This was a bit of a spontaneous buy – reading just a few words about it in an email about new books made me think it would be one I’d enjoy. It turned out to be a book I loved. An extraordinary book that’s sad, inspiring, magical and wise. It’s about enduring love; what it means to be an immigrant, someone not living in the country in which you were born; it’s about family history and the passing on or denial of the past.
Elik Shafak is a British-Turkish prize-winning author. The Island of Missing Trees centres around the story of Cyprus and its divisions after the Turkish invasion of 1974, which led to the island being divided into Turkish Cyprus to the north and Greek Cyprus to the south. Before this, the tensions between the Turks and the Greeks was already difficult enough that two young lovers – the Turkish-Muslim Defne and the Greek-Christian Kostas – had to keep their love secret from their families who, if they knew, would disown them.
‘Once upon a memory’ opens the book, ‘lay an island so beautiful … that many travellers … fell in love with it … wanted never to leave or tried to tow it with hemp ropes all the way back to their own countries.’ Such beautiful language makes the tragedy of the battles and divisions that have raged throughout Cyprus for generations all the more vivid and haunting.
The story, however, opens in London with Ada, 16-year-old daughter of Defne and Kostas, who when asked by her teacher about family heirlooms can’t answer, and then starts screaming. Is she screaming because her mother recently died? Is she screaming because her father has been consumed by his grief and become distant from her? Or is she screaming because of all the untold stories, secrets, ghosts and tragedies of generations that lay hidden within her?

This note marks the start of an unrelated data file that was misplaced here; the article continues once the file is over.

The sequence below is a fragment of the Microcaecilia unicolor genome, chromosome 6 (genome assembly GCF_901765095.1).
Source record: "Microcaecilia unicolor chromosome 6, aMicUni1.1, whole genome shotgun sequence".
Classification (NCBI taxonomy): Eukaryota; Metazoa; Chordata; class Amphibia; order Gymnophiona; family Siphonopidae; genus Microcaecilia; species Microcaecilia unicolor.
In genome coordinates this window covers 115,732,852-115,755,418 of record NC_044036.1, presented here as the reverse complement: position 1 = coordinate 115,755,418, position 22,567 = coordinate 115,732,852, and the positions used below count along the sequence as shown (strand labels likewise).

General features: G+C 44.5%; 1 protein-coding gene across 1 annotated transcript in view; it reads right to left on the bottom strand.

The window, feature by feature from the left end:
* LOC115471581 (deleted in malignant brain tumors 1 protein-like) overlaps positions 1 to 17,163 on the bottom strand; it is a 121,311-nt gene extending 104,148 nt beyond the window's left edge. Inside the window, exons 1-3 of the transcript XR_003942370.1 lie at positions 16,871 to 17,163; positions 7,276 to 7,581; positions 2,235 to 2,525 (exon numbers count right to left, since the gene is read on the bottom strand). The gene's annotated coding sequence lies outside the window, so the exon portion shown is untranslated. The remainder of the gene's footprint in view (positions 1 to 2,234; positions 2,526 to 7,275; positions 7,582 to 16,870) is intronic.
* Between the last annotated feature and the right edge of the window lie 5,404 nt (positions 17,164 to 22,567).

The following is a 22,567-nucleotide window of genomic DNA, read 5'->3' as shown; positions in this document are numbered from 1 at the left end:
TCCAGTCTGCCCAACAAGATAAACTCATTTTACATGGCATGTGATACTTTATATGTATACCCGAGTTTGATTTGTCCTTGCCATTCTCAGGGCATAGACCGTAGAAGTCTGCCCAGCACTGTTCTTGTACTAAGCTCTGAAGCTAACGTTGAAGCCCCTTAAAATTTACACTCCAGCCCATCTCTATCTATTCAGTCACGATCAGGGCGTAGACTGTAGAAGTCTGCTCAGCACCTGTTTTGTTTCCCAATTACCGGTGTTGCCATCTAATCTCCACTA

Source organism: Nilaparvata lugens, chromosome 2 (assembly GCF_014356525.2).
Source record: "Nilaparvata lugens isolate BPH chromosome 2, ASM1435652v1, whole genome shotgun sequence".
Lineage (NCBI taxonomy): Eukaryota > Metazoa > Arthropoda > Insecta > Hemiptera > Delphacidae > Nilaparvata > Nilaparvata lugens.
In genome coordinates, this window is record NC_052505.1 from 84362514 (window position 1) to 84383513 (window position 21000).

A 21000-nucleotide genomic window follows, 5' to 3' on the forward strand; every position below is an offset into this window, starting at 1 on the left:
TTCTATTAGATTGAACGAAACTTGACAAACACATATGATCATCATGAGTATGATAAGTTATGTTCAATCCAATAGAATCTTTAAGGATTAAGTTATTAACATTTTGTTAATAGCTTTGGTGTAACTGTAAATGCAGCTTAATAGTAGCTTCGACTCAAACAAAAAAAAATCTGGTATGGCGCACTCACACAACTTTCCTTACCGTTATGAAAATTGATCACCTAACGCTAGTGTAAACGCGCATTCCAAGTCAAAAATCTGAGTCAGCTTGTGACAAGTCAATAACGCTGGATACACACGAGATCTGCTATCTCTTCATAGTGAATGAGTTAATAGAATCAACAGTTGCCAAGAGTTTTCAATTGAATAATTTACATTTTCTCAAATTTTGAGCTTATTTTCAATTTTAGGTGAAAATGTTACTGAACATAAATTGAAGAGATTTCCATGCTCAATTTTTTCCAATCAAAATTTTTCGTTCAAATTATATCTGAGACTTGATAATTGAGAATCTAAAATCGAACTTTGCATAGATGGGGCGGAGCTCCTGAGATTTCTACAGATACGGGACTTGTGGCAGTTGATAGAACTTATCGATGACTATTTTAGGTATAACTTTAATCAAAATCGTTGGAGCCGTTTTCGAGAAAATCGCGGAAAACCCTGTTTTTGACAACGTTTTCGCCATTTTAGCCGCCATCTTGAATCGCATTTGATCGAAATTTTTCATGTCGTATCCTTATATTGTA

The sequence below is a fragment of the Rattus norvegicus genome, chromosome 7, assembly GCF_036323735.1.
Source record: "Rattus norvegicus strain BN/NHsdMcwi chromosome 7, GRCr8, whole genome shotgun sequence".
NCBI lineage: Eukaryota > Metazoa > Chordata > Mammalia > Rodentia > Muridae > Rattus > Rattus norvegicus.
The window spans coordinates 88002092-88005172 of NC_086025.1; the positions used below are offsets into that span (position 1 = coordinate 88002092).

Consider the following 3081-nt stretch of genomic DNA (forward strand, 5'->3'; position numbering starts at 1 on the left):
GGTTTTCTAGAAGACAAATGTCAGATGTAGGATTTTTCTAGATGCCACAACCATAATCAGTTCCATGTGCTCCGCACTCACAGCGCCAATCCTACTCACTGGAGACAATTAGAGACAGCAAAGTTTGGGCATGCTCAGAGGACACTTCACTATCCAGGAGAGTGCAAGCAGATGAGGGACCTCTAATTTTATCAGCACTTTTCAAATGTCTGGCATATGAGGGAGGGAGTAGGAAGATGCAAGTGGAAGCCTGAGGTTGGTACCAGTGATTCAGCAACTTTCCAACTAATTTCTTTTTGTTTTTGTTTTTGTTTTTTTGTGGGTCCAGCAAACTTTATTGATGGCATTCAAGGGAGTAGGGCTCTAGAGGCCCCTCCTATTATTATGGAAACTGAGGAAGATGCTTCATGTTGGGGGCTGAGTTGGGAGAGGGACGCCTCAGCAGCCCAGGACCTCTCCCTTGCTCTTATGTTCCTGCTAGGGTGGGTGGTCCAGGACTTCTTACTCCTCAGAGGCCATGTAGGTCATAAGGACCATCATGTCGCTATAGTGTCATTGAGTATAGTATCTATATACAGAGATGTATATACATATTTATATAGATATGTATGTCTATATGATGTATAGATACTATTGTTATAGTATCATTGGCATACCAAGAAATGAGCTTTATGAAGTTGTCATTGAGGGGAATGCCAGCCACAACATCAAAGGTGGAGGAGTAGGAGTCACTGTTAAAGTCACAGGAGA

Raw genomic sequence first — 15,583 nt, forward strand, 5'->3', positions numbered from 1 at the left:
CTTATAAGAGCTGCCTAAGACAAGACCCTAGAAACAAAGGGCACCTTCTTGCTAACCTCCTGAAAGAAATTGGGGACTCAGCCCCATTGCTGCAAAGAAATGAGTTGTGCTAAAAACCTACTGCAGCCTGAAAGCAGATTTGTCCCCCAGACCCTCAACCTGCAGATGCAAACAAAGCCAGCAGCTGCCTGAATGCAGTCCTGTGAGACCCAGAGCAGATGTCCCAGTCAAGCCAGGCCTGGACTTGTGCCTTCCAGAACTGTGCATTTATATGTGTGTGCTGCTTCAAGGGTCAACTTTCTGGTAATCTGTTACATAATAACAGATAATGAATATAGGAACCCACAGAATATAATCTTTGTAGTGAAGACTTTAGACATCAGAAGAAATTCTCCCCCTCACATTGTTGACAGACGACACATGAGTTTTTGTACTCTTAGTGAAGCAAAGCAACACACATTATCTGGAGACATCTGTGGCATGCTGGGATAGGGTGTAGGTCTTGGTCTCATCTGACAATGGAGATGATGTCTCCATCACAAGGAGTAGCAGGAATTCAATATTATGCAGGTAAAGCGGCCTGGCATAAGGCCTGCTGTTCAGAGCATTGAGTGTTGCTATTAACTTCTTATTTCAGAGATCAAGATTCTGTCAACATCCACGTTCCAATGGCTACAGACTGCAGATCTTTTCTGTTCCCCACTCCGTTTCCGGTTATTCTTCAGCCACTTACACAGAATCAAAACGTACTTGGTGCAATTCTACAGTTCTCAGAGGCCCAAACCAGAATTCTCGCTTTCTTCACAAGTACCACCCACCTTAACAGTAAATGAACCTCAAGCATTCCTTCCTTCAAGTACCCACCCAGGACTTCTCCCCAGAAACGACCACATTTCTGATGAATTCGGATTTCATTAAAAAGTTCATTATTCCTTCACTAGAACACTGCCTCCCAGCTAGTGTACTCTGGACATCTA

The Island of Missing Trees follows Defne and Kostas’ story through Ada, a girl born in London with all traces of her Cypriot heritage apparently wiped away but desperate to be recognised. Much of the story is told through a fig tree (which narrates alternate chapters), grown from a cutting of a tree that stood in the middle of The Happy Fig taverna in Nicosia. A tree that has witnessed all. In 1974 the taverna was run by a gay couple – one Greek Cypriot, one Turkish Cypriot – who were more at risk of discovery than even the young lovers. It was a happy place ‘despite the tensions and troubles besetting the island … It was a place with history and small miracles of its own.’ Yusef and Yiorgos help the young lovers, giving them a quiet corner of the taverna where they won’t be seen. The men are their protectors – but there’s no one to protect them when violence breaks out …
Kostas is persuaded to go to London in 1974 to escape the danger in Cyprus, told it’s only temporary, but really for good. He writes to Defne but she doesn’t write back. More than 20 years pass but Kostas can’t forget his first and true love. By now he’s become a well-respected botanist and when his work takes him to Cyprus again, he knows he has to find out what happened to Defne. She is working as an archaeologist digging up the remains of all those who died in the war so that the lost are identified, the families can make peace. Or do they make peace? Should some things be left alone?
Despite Defne’s initial reluctance the two become a couple again … secrets, heartbreaks are shared. Both move to London, Defne already pregnant with Ada. It should be ‘happy ever after’ but in real life this rarely happens, and nor does it here. Defne becomes an alcoholic, she can’t forget the past and is haunted by ghosts and the loss of her own country, by the family who rejected her. She and Kostas agree to never speak of the past, of their families, so Ada grows up in ignorance of her heritage, her culture, her wider family. A decision made with love but also ignorance of our need to know where we came from, who we are.
Meanwhile, through the fig tree, the family’s story is told through a weaving of nature: of trees and plants, or animals and insects. It’s a wondrous tale of the continuity and connections in life.
I really loved this book: a book which is sad and troubling but also one of hope and delight.